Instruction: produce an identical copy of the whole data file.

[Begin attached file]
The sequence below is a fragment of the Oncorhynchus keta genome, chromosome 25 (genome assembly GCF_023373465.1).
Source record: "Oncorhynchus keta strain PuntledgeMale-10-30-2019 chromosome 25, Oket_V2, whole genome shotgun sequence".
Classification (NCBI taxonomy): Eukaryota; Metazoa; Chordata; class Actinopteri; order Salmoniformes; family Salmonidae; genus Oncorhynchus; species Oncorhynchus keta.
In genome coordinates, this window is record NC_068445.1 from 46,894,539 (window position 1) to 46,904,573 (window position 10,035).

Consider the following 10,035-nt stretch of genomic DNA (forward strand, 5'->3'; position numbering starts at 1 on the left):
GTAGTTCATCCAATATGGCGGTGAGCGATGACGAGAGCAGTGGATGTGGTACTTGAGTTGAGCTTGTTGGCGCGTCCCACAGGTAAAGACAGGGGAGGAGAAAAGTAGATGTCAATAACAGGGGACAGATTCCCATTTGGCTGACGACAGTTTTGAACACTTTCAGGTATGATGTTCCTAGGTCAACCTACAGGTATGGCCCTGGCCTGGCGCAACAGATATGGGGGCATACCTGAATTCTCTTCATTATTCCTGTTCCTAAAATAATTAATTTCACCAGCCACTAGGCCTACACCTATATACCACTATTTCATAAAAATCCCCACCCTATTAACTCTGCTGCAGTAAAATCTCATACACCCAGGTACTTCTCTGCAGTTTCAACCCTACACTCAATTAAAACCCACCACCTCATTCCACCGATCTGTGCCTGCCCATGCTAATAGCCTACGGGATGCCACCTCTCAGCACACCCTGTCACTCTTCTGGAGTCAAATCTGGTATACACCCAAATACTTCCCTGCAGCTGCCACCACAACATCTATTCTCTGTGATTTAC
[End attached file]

The sequence below is a fragment of the Oncorhynchus keta genome, chromosome 25 (genome assembly GCF_023373465.1).
Source record: "Oncorhynchus keta strain PuntledgeMale-10-30-2019 chromosome 25, Oket_V2, whole genome shotgun sequence".
Classification (NCBI taxonomy): Eukaryota; Metazoa; Chordata; class Actinopteri; order Salmoniformes; family Salmonidae; genus Oncorhynchus; species Oncorhynchus keta.
In genome coordinates, this window is record NC_068445.1 from 46,894,539 (window position 1) to 46,904,573 (window position 10,035).

Consider the following 10,035-nt stretch of genomic DNA (forward strand, 5'->3'; position numbering starts at 1 on the left):
GTAGTTCATCCAATATGGCGGTGAGCGATGACGAGAGCAGTGGATGTGGTACTTGAGTTGAGCTTGTTGGCGCGTCCCACAGGTAAAGACAGGGGAGGAGAAAAGTAGATGTCAATAACAGGGGACAGATTCCCATTTGGCTGACGACAGTTTTGAACACTTTCAGGTATGATGTTCCTAGGTCAACCTACAGGTATGGCCCTGGCCTGGCGCAACAGATATGGGGGCATACCTGAATTCTCTTCATTATTCCTGTTCCTAAAATAATTAATTTCACCAGCCACTAGGCCTACACCTATATACCACTATTTCATAAAAATCCCCACCCTATTAACTCTGCTGCAGTAAAATCTCATACACCCAGGTACTTCTCTGCAGTTTCAACCCTACACTCAATTAAAACCCACCACCTCATTCCACCGATCTGTGCCTGCCCATGCTAATAGCCTACGGGATGCCACCTCTCAGCACACCCTGTCACTCTTCTGGAGTCAAATCTGGTATACACCCAAATACTTCCCTGCAGCTGCCACCACAACATCTATTCTCTGTGATTTAC